• inspiring others to join the mission
  • exhibiting trustworthiness

What other characteristics do you think are necessary for an effective principal? 

—-Stephanie Scott  http://effectivek12schools.com—-


Kouzes, J. M., and Posner, B. Z. (2012). The leadership challenge: How to make extraordinary things happen in organizations. San Francisco: Jossey-Bass Publishers. Available from http://www.amazon.com/Leadership-Challenge-Extraordinary-Things-Organizations/dp/0470651725/ref=sr_1_2?s=books&ie=UTF8&qid=1345057723&sr=1-2&keywords=the+leadership+challenge

Marzano, R. (2006, April). What Works in Schools. Speech presented at School Improvement Conference Michigan Department of Education, Lansing, MI. Retrieved from http://michigan.gov/documents/What_Works_in_Schools_Marzano_cover__handouts_157021_7.pdf

When Was the Last Time You Invited Parents to School?

parents kissing cheek

Student achievement is higher when families are involved in their child’s education, yet a lack of parental involvement is often cited as a reason for student failure (Dray & Wisneski, 2011). This often stems from the interpretation of parental involvement between schools and families (Ivey, 2011). Furthermore, a disconnect exists between the team approach of American schools in which parents work with the teachers versus cultures that hold educators in high esteem and then allow the teacher to take the lead in learning experiences.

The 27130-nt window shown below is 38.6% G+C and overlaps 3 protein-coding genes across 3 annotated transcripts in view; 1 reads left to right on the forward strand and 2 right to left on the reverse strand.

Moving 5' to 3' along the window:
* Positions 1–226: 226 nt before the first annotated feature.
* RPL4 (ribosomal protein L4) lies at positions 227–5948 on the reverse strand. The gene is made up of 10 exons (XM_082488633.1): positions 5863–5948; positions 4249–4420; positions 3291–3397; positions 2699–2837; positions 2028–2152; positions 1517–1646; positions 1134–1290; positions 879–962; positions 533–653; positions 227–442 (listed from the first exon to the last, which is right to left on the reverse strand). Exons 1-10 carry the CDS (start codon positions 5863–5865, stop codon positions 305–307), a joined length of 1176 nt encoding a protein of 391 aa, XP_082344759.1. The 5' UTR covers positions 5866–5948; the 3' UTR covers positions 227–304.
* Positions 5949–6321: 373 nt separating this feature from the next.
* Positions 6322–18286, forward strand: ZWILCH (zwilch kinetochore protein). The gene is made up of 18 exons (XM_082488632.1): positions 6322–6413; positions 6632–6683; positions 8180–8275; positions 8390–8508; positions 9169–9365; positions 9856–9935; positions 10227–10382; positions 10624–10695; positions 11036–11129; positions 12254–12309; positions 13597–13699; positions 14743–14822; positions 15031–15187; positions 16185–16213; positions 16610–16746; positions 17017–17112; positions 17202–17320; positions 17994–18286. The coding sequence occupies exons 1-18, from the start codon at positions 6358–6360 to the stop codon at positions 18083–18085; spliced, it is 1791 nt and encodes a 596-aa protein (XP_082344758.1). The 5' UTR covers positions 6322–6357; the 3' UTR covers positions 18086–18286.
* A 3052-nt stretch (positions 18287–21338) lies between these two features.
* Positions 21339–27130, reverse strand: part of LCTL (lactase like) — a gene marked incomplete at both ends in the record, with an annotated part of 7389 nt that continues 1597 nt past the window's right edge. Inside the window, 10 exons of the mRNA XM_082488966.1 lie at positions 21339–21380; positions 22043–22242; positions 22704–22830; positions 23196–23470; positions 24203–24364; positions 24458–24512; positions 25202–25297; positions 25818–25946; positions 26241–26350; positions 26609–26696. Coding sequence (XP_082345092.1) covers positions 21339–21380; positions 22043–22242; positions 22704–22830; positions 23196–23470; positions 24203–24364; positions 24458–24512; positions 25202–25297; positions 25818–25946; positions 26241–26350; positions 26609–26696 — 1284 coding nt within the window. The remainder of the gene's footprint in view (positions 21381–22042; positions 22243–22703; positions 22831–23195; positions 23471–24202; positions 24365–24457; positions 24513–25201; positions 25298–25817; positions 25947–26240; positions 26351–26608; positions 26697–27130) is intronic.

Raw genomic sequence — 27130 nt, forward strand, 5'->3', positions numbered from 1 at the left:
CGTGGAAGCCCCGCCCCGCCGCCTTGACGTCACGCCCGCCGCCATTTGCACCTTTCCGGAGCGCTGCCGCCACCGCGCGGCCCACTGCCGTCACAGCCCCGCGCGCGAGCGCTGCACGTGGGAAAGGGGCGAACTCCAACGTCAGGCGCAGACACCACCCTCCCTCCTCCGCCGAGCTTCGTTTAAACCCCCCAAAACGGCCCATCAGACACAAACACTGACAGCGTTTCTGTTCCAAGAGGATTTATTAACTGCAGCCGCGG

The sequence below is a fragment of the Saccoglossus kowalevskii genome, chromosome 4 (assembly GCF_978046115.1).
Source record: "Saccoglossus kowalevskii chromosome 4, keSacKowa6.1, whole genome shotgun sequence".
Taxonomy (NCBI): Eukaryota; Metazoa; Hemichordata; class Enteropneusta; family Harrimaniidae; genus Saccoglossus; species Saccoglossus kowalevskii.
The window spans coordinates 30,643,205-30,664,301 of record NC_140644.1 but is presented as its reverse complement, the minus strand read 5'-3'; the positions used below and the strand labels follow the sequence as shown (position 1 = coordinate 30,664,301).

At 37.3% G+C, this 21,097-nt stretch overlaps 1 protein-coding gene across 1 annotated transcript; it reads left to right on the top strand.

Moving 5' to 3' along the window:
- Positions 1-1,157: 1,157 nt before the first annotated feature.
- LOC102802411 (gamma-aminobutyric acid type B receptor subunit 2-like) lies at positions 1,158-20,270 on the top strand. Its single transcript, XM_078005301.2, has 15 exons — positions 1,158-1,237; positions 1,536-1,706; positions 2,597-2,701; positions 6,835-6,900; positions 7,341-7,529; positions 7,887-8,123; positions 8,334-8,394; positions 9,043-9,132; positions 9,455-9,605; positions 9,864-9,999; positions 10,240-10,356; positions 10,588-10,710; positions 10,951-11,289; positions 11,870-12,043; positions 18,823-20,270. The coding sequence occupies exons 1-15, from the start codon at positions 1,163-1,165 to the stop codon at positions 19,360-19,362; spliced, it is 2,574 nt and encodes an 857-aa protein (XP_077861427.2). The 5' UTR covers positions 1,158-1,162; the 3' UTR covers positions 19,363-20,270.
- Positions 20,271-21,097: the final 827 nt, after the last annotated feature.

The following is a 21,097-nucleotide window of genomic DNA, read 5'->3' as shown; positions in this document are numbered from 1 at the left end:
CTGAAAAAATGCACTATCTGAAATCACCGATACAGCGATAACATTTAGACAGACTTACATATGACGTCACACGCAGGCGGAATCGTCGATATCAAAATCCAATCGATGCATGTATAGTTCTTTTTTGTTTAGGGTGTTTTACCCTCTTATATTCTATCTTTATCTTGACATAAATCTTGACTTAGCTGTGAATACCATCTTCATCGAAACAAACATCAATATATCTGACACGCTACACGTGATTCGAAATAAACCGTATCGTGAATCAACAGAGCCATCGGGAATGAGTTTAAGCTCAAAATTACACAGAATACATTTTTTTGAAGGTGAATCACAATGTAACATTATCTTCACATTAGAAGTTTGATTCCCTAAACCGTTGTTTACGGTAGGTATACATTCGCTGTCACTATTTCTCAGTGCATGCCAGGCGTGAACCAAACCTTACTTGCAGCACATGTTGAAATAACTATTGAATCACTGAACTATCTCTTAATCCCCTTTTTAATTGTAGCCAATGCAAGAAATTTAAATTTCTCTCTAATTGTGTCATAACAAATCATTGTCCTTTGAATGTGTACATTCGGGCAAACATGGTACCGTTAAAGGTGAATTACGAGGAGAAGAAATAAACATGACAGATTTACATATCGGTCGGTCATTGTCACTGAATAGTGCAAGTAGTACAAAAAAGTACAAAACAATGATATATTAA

This disconnect is especially significant at the secondary levels. The transition from middle to high school is critical because of the decreased level of support offered by teachers, the difference in attendance and graduation requirements, and the addition of new rules (Lys, 2009). Additionally, the high school culture is not always explained to parents in  multiple languages, resulting in decreased parental involvement, increased failure, and higher dropout rates. When families are not aware of the change in expectations, high schools can seem like an intimidating place.

Ivey (2011) advises schools to implement the following strategies to increase parental involvement: (a) outreach through telephone calls and home visits; (b) invitations to volunteer with clear explanations about the benefits and expectations of that role; (c) representation of various cultures in the curriculum and classroom; (d) opportunities for parents to help their child and connect with the curriculum at literacy and math events or other informational nights; (e) the offering of adult ESL classes. At the secondary level, schools should implement effective middle to high school transition programs such as summer activities, tours, and teacher articulation (Lys, 2009). Most importantly, reaching out to families to strengthen these relationships starts with the simple action of inviting families to participate (Ivey, 2011).

What strategies does your school use to communicate to families the desire to work together as a team to ensure the success of all children?

—-Stephanie Scott  http://effectivek12schools.com—-


Dray, B. & Wisneski, D. (2011). Mindful reflection as a process for developing culturally responsive practices. Teaching Exceptional Children, 44(1), 28-36. Retrieved from http://sehd.ucdenver.edu/update/files/2011/09/Dray-Article-2011.pdf

Ivey, P. (2011). Overcoming language and cultural barriers in school: Hispanic students acquire success in elementary schools. (Unpublished doctoral dissertation). Dominican University of California, California. Retrieved from: http://www.eric.ed.gov/PDFS/ED519664.pdf

Lys, D. (2009). Supporting high school graduation aspirations among Latino middle school students. Research in Middle Level Education, 33(3), 1-12. Retrieved from http://www.amle.org/Publications/RMLEOnline/Articles/Vol33No3/tabid/2095/Default.aspx